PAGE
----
During my break with family and friends in Canada, my heart danced in a different way that was completely unexpected because of a local dance showcase in Toronto, the most multi-cultural city in the world.
ATTITUDES Master Class welcomes everyone regardless of age, dance skills, experience, gender, body type, race, or walk of life. Everyone clearly shares the passion of dancing. Throughout the show, it was obvious that there was no judgement or discrimination of any kind whatsoever – the diversity, cultural and physical, was powerful.
I’ve witnessed things like this countless times having grown up in Canada, but this time, after having moved away from Japan after 5.5 years, it made my heart dance in huge waves of acceptance, comfort, and peace.
In Japan, you’re either Japanese or you’re not. To be considered Japanese, you have to be 100% genetically Japanese and you have to have been born and raised in Japan. Otherwise, you’re an outsider, which is how foreigner is written in Japanese as outside country person – 外国人 (gai koku jin). It doesn’t matter how long you’ve been in Japan or how much you contribute to society – either you’re Japanese or you’re not.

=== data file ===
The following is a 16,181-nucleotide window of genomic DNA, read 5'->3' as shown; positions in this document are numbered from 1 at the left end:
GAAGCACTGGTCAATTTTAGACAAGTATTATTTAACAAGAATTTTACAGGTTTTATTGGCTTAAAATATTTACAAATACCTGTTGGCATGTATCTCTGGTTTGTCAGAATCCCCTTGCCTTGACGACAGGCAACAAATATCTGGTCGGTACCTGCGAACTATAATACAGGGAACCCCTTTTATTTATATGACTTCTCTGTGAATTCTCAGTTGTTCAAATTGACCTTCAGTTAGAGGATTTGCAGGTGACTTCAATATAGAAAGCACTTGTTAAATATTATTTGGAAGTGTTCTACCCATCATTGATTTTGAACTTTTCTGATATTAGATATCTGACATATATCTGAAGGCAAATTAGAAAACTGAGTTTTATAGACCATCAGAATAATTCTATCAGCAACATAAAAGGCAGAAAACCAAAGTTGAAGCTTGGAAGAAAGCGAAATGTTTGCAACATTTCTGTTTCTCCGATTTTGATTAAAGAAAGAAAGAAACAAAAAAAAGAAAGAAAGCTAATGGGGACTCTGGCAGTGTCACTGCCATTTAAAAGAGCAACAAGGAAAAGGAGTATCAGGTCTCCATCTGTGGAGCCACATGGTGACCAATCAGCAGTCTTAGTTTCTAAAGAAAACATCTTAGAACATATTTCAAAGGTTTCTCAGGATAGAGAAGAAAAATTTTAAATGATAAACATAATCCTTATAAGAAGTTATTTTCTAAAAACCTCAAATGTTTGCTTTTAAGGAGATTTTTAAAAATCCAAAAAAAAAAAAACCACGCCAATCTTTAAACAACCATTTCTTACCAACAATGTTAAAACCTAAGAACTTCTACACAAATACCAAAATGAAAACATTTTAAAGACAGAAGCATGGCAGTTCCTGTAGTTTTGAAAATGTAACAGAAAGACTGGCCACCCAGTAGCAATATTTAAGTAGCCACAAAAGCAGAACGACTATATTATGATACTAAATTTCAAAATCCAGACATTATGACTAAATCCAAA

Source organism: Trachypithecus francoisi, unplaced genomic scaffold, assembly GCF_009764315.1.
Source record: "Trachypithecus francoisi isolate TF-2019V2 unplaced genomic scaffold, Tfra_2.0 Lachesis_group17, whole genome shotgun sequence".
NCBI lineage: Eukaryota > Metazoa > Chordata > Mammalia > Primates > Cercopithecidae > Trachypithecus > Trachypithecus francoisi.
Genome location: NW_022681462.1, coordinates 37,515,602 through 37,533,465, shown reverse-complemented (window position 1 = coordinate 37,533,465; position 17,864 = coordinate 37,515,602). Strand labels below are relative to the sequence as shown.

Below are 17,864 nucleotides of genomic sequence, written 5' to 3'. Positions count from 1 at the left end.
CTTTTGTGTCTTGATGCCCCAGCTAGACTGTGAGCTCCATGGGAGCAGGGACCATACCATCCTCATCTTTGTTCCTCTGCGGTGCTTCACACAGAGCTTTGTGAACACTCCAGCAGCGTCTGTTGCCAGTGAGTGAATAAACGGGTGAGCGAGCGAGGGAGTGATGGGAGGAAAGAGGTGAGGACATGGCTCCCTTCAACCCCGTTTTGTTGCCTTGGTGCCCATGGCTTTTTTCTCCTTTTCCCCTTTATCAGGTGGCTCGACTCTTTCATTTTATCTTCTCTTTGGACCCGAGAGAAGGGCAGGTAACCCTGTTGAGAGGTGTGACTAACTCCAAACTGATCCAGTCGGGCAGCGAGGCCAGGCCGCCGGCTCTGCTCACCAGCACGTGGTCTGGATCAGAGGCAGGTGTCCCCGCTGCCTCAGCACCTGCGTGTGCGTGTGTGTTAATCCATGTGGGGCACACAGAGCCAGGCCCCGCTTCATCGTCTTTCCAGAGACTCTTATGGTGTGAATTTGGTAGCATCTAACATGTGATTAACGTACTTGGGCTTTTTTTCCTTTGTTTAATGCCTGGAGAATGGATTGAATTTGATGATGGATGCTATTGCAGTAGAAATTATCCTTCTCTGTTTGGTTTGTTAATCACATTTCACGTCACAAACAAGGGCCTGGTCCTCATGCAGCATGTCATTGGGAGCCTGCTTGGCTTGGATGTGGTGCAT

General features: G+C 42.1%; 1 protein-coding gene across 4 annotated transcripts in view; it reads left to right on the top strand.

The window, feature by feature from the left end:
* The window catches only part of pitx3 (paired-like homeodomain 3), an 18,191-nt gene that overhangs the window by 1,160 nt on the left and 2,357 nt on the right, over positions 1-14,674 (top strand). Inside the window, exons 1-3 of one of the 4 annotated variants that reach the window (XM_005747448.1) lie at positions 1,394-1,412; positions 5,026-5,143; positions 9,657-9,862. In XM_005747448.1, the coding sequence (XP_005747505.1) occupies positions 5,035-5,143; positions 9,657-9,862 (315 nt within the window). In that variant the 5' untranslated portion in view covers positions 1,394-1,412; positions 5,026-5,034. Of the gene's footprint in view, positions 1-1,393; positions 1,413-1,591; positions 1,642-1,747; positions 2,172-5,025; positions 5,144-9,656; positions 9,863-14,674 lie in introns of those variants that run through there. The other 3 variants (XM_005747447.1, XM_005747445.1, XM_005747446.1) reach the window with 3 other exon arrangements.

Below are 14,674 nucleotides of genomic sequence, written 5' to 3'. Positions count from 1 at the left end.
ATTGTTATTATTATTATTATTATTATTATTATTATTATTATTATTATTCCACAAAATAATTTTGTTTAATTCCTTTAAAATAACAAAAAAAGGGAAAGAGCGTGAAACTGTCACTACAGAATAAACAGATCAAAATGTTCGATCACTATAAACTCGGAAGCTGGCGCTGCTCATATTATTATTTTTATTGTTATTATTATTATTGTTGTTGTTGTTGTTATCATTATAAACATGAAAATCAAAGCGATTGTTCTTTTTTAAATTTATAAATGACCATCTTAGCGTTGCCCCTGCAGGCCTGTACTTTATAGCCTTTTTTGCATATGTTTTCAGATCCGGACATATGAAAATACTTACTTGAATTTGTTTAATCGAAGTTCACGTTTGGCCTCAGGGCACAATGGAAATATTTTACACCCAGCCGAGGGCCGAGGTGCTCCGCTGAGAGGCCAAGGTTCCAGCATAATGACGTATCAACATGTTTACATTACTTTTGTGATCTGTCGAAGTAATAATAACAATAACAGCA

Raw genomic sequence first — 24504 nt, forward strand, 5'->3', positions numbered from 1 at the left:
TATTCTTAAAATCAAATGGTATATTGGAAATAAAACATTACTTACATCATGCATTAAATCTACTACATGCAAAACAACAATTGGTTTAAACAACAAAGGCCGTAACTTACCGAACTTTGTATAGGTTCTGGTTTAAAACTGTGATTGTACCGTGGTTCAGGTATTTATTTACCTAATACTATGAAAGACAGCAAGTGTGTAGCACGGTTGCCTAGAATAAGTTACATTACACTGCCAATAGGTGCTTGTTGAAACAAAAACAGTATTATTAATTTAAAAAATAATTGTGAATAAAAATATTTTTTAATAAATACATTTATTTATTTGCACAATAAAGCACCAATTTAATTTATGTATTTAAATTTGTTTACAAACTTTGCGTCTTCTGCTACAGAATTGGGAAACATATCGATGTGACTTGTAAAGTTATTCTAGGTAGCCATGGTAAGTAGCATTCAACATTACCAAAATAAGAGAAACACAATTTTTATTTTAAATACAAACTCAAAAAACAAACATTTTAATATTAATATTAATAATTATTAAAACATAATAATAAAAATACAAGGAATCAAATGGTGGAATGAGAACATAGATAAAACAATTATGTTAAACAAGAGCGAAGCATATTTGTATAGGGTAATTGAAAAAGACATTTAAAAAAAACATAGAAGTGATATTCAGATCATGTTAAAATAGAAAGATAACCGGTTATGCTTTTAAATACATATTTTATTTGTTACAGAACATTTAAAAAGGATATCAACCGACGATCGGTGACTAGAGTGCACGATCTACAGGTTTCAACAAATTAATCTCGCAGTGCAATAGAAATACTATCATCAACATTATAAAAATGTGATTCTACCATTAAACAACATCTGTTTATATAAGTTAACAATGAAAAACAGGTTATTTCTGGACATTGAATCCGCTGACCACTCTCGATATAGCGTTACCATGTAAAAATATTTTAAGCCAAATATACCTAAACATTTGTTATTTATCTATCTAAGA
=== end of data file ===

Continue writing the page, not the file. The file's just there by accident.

I’ve told hundreds of people countless times that in Canada, especially in Toronto, that you don’t know who is a foreigner, immigrant, or whatever because of the multiculturalism and more importantly, because NO ONE CARES.
Okay, people care in that they’re interested in family history and culture, but it’s not like Japan where if you’re not Japanese, you’re a second-class citizen. In Japan, I’m not seen as Japanese, and the best way I can describe how that feels is having a knife shoved through my heart. If I say that I am not Japanese, I am dismissing my family.
Canada, like every other country on this earth, is NOT perfect, but the dance showcase last week reminded me of how accepting and warm Canada is. Like I’ve explained to native Japanese people countless times, there is no such thing as looking Canadian and that there is no Canadian DNA. People don’t care whether or not you’re a citizen, recently landed immigrant, tourist, or whatever.
Tim Turney, who started the ATTITUDES Master Class studio 26 years ago, obviously feels this way. In 2014, his studio was named “Best Dance Studio in Richmond Hill/Markham” by Post Magazines. The dancers clearly enjoy themselves not only because of their love for dancing, but because of the community that Tim created.
Seeing everyone from children to senior citizens from all kinds of backgrounds and with different body types dance to their hearts’ content was heartwarming and a wonderful reminder of how peaceful and harmonious Canada really is.
The show was also a reminder that it’s never too late to start something new. Dance is still known to be something that you have to start at a young age. Like with everything else, when there is a will, there is a way.
I needed to be reminded of that, and it couldn’t have come in a better way…it came with overwhelming heartfelt appreciation for being Canadian.